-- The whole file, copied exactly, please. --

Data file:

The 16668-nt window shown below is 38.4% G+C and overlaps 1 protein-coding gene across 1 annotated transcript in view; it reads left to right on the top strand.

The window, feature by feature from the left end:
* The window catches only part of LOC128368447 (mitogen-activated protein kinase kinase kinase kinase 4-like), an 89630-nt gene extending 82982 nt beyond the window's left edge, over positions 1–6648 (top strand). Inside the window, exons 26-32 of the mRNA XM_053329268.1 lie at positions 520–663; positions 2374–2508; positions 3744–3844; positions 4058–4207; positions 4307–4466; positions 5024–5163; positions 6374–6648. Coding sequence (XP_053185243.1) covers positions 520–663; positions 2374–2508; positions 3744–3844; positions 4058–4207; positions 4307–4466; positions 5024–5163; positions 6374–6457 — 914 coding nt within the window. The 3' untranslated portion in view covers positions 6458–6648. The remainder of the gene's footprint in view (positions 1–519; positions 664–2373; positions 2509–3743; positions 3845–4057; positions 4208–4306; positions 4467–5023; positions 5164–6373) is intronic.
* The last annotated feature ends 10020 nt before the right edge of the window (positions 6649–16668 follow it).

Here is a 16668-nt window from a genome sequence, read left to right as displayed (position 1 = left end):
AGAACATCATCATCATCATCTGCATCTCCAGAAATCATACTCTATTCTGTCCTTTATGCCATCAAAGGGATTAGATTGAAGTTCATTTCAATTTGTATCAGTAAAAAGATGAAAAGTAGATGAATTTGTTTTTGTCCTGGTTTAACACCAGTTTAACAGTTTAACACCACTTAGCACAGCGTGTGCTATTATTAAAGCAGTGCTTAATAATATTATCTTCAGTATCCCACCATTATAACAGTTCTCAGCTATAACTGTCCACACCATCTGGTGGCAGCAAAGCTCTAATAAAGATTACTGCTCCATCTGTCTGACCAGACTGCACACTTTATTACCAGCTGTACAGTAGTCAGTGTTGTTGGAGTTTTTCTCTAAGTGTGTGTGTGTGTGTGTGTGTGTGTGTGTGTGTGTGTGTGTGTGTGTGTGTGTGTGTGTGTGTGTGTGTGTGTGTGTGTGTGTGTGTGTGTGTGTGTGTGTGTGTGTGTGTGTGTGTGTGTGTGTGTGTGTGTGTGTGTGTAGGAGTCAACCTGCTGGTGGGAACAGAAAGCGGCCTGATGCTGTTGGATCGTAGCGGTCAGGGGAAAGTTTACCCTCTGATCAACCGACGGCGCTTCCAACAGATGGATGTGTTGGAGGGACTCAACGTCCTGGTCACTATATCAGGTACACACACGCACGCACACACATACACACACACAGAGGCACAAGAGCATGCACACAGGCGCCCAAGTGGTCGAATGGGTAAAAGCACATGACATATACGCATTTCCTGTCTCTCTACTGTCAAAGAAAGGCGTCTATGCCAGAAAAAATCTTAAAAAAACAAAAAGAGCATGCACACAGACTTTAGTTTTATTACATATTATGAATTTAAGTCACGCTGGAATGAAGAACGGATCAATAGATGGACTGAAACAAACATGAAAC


The 16668-nt window shown below is 38.4% G+C and overlaps 1 protein-coding gene across 1 annotated transcript in view; it reads left to right on the top strand.

The window, feature by feature from the left end:
* The window catches only part of LOC128368447 (mitogen-activated protein kinase kinase kinase kinase 4-like), an 89630-nt gene extending 82982 nt beyond the window's left edge, over positions 1–6648 (top strand). Inside the window, exons 26-32 of the mRNA XM_053329268.1 lie at positions 520–663; positions 2374–2508; positions 3744–3844; positions 4058–4207; positions 4307–4466; positions 5024–5163; positions 6374–6648. Coding sequence (XP_053185243.1) covers positions 520–663; positions 2374–2508; positions 3744–3844; positions 4058–4207; positions 4307–4466; positions 5024–5163; positions 6374–6457 — 914 coding nt within the window. The 3' untranslated portion in view covers positions 6458–6648. The remainder of the gene's footprint in view (positions 1–519; positions 664–2373; positions 2509–3743; positions 3845–4057; positions 4208–4306; positions 4467–5023; positions 5164–6373) is intronic.
* The last annotated feature ends 10020 nt before the right edge of the window (positions 6649–16668 follow it).

Here is a 16668-nt window from a genome sequence, read left to right as displayed (position 1 = left end):
AGAACATCATCATCATCATCTGCATCTCCAGAAATCATACTCTATTCTGTCCTTTATGCCATCAAAGGGATTAGATTGAAGTTCATTTCAATTTGTATCAGTAAAAAGATGAAAAGTAGATGAATTTGTTTTTGTCCTGGTTTAACACCAGTTTAACAGTTTAACACCACTTAGCACAGCGTGTGCTATTATTAAAGCAGTGCTTAATAATATTATCTTCAGTATCCCACCATTATAACAGTTCTCAGCTATAACTGTCCACACCATCTGGTGGCAGCAAAGCTCTAATAAAGATTACTGCTCCATCTGTCTGACCAGACTGCACACTTTATTACCAGCTGTACAGTAGTCAGTGTTGTTGGAGTTTTTCTCTAAGTGTGTGTGTGTGTGTGTGTGTGTGTGTGTGTGTGTGTGTGTGTGTGTGTGTGTGTGTGTGTGTGTGTGTGTGTGTGTGTGTGTGTGTGTGTGTGTGTGTGTGTGTGTGTGTGTGTGTGTGTGTGTGTGTGTGTGTGTGTGTAGGAGTCAACCTGCTGGTGGGAACAGAAAGCGGCCTGATGCTGTTGGATCGTAGCGGTCAGGGGAAAGTTTACCCTCTGATCAACCGACGGCGCTTCCAACAGATGGATGTGTTGGAGGGACTCAACGTCCTGGTCACTATATCAGGTACACACACGCACGCACACACATACACACACACAGAGGCACAAGAGCATGCACACAGGCGCCCAAGTGGTCGAATGGGTAAAAGCACATGACATATACGCATTTCCTGTCTCTCTACTGTCAAAGAAAGGCGTCTATGCCAGAAAAAATCTTAAAAAAACAAAAAGAGCATGCACACAGACTTTAGTTTTATTACATATTATGAATTTAAGTCACGCTGGAATGAAGAACGGATCAATAGATGGACTGAAACAAACATGAAAC